At least nine people have been killed, on Friday 08/19/2011, as a wave of large explosions followed by a standoff rocked a British cultural centre in the Afghan capital Kabul on a public holiday marking the country’s independence from Britain (see also – Kabul 04.27.11)

Two blasts struck the British Council offices in the center of the city at about 5:45am after several fighters infiltrated the compound. In the next seven hours, the Afghan police struggled to gun down the one remaining fighter holed up in the basement of the building.

Britain’s foreign ministry, in a statement, finally confirmed that all the fighters involved in the attack were killed. Reports from Kabul, said the fighters were “extremely well armed” and prepared for a long battle with the police.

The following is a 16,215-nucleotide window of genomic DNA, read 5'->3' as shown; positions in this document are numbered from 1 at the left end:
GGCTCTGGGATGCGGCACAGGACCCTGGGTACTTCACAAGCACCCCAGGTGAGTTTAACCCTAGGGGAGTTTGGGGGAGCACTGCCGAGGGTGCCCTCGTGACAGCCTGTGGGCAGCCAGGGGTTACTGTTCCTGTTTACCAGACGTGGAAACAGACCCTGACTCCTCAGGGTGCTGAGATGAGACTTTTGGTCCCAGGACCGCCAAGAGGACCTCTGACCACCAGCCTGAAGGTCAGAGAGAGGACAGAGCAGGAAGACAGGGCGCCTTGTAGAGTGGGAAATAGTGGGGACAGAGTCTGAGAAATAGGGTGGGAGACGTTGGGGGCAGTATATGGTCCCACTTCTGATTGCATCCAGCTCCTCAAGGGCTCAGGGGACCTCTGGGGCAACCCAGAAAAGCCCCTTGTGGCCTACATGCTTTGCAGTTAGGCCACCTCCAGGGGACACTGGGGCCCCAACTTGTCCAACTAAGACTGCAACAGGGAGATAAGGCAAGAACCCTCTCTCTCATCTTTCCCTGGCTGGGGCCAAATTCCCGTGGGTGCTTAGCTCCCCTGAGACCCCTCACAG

The Friday attacks, claimed by the Taliban, come as the country marks its independence from Britain in 1919. While violence continues to rage in many parts of Afghanistan, attacks in the capital are relatively uncommon.

On 06/28/2011 21 people were killed at a Kabul hotel, including nine fighters as they battled NATO and Afghan troops for five hours with rocket-propelled grenades and suicide bombs (see – Kabul-Int 06.28.11)..
* Also on Friday at least 40 people were killed in an explosion at a Mosque in North-Western Pakistan’s Khyber tribal region, reports said.

The blast happened when hundreds of people had gathered for Friday prayers at the Mosque in Ghundi village, near the town of Jamrud in the Khyber tribal district (see also – Jamrud 03.27.09)..

“It was a suicide attack. The bomber was wearing about 8-10kg of explosives and was on foot. He detonated in the main prayer hall,” deputy chief Khalid Mumtaz Kundi told the AFP news agency.



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